Bernard Pivot, host of influential French TV show on books, dies at 89
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Bernard Pivot, host of influential French TV show on books, dies at 89
Six million people watched him, and nearly everybody wanted to be on his show.

by Adam Nossiter

NEW YORK, NY.- Bernard Pivot, a French television host who made and unmade writers with a weekly book-chat program that drew millions of viewers, died Monday in Neuilly-sur-Seine, outside Paris. He was 89.

His death, in a hospital after being diagnosed with cancer, was confirmed by his daughter Cécile Pivot.

From 1975 to 1990, France watched Bernard Pivot on Friday evenings to decide what to read next. The country watched him cajole, needle and flatter novelists, memoirists, politicians and actors, and the next day went out to bookstores for tables marked “Apostrophes,” the name of Pivot’s show.

In a French universe in which serious writers and intellectuals jostle ferociously for the public’s attention to become superstars, Pivot never competed with his guests. He achieved a kind of elevated chitchat that flattered his audience without taxing his invitees.

During the program’s heyday in the 1980s, French publishers estimated that “Apostrophes” drove one-third of the country’s book sales. So great was Pivot’s influence that, in 1982, one of French President François Mitterrand’s advisers, leftist intellectual Régis Debray, vowed to get “rid” of the power of “a single person who has real dictatorial power over the book market.”

But Mitterrand stepped in to stanch the resulting outcry, reaffirming Pivot’s power.

Mitterrand announced that he enjoyed Pivot’s program; he had appeared on “Apostrophes” in its early days to push his new book of memoirs. Pivot met Mitterrand’s condescension with good humor. The young television presenter’s trademarks were already evident in that 1975 episode: earnest, keen, attentive, affable, respectful and leaning forward to gently provoke.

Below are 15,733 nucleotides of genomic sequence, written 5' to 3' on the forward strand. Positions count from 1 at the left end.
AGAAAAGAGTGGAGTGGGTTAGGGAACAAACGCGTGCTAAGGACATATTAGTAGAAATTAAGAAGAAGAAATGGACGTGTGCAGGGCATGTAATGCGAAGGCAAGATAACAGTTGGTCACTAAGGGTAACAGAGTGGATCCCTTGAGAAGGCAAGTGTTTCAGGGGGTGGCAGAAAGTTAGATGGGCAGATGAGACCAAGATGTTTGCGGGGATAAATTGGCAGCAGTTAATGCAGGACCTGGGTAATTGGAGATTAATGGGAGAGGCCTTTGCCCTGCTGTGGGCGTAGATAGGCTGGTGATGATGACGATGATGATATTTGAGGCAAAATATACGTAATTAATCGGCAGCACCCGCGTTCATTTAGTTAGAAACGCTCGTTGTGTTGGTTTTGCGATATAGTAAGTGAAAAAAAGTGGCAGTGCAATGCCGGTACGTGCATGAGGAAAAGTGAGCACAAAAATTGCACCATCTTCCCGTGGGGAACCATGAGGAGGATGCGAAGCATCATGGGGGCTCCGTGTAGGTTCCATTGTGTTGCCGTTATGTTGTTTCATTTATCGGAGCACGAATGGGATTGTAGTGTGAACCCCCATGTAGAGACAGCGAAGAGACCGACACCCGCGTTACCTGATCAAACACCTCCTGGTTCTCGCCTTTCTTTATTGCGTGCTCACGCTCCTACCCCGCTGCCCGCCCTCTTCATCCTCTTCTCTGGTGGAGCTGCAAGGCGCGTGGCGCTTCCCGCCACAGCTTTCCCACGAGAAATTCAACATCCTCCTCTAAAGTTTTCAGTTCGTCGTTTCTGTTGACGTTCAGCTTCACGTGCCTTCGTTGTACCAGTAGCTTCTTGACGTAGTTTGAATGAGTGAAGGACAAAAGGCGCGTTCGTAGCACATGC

He was conscious of his power without appearing to revel in it. “The slightest doubt on my part can put an end to the life of a book,” he told Le Monde in 2016.

French President Emmanuel Macron, reacting to the death on social media, wrote that Pivot had been “a transmitter, popular and demanding, dear to the heart of the French.”

Pivot’s death made up the front page of popular tabloid newspaper Le Parisien on Tuesday, with the headline “The Man Who Made Us Love Books.”

Still, “Apostrophes” had its low moments, which Pivot came to regret in later years: In March 1990, he welcomed writer Gabriel Matzneff, who, grinning, boasted of the kind of exploits that 20 years later put him under ongoing criminal investigations for the rape of minors. “He’s a real sexual education teacher,” Pivot had said with good humor while introducing Matzneff. “He collects little sweeties.”

The other guests chuckled, with one exception: Canadian writer Denise Bombardier.

Visibly disgusted, she called Matzneff “pitiful” and said that in Canada, “we defend the right to dignity and the rights of children,” adding that “these little girls of 14 or 15 were not only seduced, they were subjected to what is called, in the relations between adults and minors, an abuse of power.” She said Matzneff’s victims had been “sullied,” probably “for the rest of their lives.” As the discussion continued — Matzneff professed to be indignant at her intervention — Bombardier added: “No civilized country is like this.”

At the end of 2019, with the accusations against Matzneff accumulating, the old video drew outrage. Pivot responded: “As the host of a literary television show, I would have needed a great deal of lucidity and force of character to not be part of a liberty which my colleagues in the written press and in radio accommodated themselves to.”

On his show, there were sometimes confrontations between rivals; often it was just Pivot and a guest. Six million people watched him, and nearly everybody wanted to be on his show.